In  recognition ofSmithsonian’s Earth Optimism Digital Summit  (April 22 – 26, 2020), this week’s post features a work from the  Design Library, focused on environmental issues.

The artist’s  book,  House of Cods, published by  Linda Smith and Picnic Press  in 1996, presents an engaging use of the book as a  form  of artistic expression, here addressing the environmental impact of  overfishing.  Smith, a book artist, designed, printed, and assembled the publication,  featuring  the poem House of Cods, by Carol Schatt.  The  tongue-in-cheek title offers  an amusing  play on  words and  pronunciation  with  a Massachusetts accent (“cods” instead of “cards”)while  the serious-minded text  speaks of the delicate  marine  ecosystem  and the  consequences of  fishing  on an unsustainable commercial scale.  

Smith reinforces the message through her use of both naturalistic and fanciful imagery and imaginative paper construction. She embellished the  book’s  cover  with two naturalistic printed images of fish in rainbow colors. Smith created the images using the traditional  Japanese printing technique called gyotaku, in which an actual fish or other sea creature is used as a “printing plate to  make  a detailed impression of the animal directly from nature. This form of printing creates a unique image that would be challenging to make with conventional techniques such as wood block printing or etching. Smith printed her gyotaku fish  impressions on  various Mexican, Philippine, and Thai handmade papers.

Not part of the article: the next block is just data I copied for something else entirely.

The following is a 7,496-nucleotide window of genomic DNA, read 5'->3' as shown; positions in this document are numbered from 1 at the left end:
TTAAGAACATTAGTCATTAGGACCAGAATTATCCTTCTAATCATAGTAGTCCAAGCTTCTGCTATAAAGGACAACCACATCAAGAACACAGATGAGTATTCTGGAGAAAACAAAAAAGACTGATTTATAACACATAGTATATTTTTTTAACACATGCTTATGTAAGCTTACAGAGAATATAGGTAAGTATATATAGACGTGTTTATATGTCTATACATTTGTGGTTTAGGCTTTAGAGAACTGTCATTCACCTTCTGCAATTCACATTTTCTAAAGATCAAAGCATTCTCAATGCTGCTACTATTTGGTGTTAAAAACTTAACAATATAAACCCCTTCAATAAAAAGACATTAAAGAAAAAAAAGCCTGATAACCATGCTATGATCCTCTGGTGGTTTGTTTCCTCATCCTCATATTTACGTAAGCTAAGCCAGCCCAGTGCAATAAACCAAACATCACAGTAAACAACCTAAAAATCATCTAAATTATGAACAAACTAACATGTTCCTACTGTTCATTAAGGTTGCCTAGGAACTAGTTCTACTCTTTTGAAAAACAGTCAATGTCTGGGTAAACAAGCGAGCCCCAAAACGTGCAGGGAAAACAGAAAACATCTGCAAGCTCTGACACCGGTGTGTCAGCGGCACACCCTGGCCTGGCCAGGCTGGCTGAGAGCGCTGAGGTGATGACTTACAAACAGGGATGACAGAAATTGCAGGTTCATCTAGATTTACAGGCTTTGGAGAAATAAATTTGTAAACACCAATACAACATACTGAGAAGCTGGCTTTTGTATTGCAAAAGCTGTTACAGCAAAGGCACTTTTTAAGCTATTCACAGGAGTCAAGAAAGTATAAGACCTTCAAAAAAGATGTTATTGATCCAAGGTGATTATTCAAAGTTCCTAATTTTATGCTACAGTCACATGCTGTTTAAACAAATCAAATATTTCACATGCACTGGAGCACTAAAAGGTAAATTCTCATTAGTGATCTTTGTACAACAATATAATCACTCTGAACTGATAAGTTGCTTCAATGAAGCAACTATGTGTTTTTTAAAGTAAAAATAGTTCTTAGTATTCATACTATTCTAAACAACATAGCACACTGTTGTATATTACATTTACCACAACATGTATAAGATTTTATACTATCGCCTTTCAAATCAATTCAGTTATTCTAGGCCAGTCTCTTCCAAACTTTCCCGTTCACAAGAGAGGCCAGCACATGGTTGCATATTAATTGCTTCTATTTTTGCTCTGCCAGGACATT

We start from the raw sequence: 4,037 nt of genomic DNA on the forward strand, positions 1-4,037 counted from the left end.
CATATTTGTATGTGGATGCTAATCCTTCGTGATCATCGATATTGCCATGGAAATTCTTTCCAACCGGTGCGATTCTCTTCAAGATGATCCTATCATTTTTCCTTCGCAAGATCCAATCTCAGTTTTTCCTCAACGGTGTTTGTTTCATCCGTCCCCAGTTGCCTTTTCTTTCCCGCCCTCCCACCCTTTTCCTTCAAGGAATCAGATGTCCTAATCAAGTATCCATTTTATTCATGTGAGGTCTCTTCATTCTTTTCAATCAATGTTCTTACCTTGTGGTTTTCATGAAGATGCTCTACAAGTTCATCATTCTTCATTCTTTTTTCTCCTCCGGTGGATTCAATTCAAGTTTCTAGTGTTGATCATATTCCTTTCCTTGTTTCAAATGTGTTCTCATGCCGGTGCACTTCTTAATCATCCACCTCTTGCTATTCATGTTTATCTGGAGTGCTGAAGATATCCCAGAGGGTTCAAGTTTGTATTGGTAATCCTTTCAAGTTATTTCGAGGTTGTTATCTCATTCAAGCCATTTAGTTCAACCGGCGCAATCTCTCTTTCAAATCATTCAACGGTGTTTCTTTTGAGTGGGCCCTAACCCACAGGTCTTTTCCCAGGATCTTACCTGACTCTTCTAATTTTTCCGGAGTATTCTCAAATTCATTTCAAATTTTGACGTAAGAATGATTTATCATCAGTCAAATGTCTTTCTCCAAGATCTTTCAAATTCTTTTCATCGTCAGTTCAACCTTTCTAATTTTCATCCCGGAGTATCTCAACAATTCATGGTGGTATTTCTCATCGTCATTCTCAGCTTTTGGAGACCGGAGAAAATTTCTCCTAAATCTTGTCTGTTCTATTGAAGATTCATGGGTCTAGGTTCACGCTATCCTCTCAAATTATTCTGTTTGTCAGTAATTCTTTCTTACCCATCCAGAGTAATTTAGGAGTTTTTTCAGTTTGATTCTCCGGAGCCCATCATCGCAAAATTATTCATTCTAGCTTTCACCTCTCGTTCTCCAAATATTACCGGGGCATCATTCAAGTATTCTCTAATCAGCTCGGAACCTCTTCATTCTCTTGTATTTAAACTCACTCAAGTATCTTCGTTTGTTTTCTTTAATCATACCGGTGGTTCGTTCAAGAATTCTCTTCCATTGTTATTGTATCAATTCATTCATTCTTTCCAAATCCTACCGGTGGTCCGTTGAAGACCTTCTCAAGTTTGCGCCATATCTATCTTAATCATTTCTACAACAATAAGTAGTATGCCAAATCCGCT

Image features a square white book cover printed with one multicolored naturalistic fish, in partial view, in the upper left hand and one, in full view, at the bottom center.

Book Cover: House of Cods, Linda Smith, published 1996, printed paper, gyotako technique. Smithsonian Libraries, N7433.4.S658 H68 19

The book opens to reveal an intricate paper pop-up structure that takes the form of a commercial fishing trawler perched on a house of cards. The boat, named The Joker’s Wild, is constructed of black and white paper, its net cascading down its sides onto the colorful, boxy card structure below. Smith continues the joker theme in the motif on the cards, where the joker is represented by the image of a fish wearing a jester’s cap. The house of cards is delicately balanced on a short, rectangular paper support printed with images that recall the lifelike fish impressions on the book’s cover. This threedimensional paper art sits on pages printed with the image of netting overlapping the text of Schatt’s poem lamenting the destructive consequences of overfishing, from the point of view of a cod. 

Smith produced fifty copies of House of Cods. Many are housed in library collections across the country, raising awareness and documenting environmental concerns through art. The copy in the Design Library  at Cooper Hewitt is part of the Smithsonian Libraries’ large collection of pop-up and artists’ books.  To find out more about these works, please visit  http://library.si.edu/collection/artists-books .

Erica M. Schaumberg is a graduate student in the History of Design and Curatorial Studies program offered jointly by Cooper Hewitt and Parsons School of Design. She is also a fellow at the Cooper Hewitt, Smithsonian Design Library.

2 thoughts on “House of Cods

Very thoughtful and wistful commentary on the ravages upon the cod and other marine life by our industrial fishing practices.

By taking the cod’s perspective, the artist uses the human gift of empathy as a portal to the unwelt of the cod.

This is such a cool piece of art! thanks to my art teacher for showing me this!

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